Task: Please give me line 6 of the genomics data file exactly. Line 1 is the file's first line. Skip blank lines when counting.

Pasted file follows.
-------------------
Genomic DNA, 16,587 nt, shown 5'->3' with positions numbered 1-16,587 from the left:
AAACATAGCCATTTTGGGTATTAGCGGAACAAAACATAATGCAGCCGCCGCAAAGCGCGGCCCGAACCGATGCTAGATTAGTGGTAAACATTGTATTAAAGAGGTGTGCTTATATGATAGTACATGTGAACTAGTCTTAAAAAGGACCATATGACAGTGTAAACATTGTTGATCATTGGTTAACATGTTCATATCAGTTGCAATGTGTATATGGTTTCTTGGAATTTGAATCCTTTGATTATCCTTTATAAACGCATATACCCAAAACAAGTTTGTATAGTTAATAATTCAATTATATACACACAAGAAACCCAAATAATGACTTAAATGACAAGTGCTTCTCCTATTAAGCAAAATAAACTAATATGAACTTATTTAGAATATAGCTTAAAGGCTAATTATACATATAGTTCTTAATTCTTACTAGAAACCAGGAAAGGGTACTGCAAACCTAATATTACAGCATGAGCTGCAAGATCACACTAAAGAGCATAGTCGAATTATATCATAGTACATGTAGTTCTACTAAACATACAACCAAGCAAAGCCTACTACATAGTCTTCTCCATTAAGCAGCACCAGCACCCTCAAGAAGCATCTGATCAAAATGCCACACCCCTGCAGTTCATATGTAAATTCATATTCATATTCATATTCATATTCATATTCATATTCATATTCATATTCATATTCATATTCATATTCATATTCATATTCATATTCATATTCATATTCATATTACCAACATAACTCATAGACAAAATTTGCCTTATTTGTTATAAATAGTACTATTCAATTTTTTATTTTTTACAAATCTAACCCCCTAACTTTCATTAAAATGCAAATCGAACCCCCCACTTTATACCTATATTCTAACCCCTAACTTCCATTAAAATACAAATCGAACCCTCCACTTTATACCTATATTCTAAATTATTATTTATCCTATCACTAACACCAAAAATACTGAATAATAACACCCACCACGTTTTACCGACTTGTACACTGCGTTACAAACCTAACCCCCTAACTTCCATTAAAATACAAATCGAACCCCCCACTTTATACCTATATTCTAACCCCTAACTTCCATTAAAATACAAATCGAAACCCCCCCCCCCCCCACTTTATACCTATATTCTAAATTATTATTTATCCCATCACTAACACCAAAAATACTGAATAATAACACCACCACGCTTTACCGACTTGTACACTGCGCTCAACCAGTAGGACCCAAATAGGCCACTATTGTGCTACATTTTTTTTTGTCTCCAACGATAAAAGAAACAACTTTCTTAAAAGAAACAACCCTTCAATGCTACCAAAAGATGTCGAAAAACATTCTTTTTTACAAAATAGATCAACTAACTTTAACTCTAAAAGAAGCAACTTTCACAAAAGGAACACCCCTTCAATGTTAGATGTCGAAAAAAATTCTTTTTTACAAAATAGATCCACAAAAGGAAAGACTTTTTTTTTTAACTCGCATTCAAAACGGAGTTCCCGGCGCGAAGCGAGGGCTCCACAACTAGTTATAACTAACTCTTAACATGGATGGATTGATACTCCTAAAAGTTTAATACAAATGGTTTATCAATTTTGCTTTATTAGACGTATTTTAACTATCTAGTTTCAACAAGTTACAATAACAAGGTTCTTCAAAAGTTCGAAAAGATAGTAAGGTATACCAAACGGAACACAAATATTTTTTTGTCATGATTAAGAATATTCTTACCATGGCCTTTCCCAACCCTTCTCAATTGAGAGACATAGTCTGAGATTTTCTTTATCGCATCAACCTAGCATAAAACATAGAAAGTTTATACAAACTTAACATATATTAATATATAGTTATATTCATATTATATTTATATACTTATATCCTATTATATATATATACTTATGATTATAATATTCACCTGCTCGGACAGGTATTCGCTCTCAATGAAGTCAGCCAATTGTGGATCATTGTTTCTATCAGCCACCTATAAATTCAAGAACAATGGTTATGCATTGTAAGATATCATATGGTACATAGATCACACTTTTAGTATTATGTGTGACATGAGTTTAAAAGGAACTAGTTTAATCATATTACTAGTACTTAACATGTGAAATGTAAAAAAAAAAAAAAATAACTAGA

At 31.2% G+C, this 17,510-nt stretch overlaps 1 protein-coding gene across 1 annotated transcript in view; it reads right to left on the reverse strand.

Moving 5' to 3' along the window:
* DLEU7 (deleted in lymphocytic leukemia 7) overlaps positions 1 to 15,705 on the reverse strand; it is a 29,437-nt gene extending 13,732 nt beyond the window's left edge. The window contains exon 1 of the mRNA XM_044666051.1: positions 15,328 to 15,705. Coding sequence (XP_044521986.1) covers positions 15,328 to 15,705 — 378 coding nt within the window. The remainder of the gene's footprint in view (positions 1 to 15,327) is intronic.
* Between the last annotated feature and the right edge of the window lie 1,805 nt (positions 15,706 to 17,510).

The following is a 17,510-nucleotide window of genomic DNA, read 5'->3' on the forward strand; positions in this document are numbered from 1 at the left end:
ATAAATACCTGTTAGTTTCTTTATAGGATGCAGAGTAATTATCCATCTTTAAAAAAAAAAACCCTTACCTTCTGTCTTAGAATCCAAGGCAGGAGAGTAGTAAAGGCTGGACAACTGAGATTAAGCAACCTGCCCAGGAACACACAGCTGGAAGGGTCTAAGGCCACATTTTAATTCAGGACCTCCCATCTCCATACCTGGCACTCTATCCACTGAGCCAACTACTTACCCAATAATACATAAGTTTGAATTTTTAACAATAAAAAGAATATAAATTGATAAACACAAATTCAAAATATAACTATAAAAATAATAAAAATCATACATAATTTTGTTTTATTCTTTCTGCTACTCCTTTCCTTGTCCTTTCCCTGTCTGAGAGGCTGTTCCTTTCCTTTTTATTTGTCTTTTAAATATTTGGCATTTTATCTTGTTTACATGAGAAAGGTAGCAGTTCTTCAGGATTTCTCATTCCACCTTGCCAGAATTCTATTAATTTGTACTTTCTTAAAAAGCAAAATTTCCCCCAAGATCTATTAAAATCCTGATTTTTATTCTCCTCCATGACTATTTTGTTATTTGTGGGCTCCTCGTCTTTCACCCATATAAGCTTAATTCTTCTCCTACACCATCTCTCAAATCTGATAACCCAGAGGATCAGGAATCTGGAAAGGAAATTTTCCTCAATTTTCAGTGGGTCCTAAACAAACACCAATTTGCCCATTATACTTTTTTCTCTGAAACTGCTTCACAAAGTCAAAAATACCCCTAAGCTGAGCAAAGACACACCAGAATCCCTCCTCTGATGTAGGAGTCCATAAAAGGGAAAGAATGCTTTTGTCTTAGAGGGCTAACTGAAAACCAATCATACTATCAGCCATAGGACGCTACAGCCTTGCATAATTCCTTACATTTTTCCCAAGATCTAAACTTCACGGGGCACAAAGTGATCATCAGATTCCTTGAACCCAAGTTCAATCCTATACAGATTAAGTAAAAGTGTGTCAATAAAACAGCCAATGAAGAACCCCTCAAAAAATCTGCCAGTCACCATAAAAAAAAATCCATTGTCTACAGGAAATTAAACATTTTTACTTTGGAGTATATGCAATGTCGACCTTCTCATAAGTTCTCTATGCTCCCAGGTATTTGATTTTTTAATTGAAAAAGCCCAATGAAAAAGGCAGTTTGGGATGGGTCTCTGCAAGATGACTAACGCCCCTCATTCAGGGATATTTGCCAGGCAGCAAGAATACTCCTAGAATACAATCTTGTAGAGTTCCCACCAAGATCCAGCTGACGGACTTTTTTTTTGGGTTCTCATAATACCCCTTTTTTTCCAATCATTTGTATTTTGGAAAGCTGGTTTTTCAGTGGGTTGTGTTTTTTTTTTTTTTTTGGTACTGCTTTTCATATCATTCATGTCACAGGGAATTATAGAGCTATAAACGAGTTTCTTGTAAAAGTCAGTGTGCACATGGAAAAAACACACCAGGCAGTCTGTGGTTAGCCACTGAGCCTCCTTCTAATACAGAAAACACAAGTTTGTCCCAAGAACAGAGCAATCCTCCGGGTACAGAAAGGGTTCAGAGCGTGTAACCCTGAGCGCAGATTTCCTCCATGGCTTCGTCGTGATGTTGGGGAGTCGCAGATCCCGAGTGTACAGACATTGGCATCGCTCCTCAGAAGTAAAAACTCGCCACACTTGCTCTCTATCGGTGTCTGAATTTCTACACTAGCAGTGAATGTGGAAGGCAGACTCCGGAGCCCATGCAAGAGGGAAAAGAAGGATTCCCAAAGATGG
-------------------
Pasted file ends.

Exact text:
* Between the last annotated feature and the right edge of the window lie 1,805 nt (positions 15,706 to 17,510).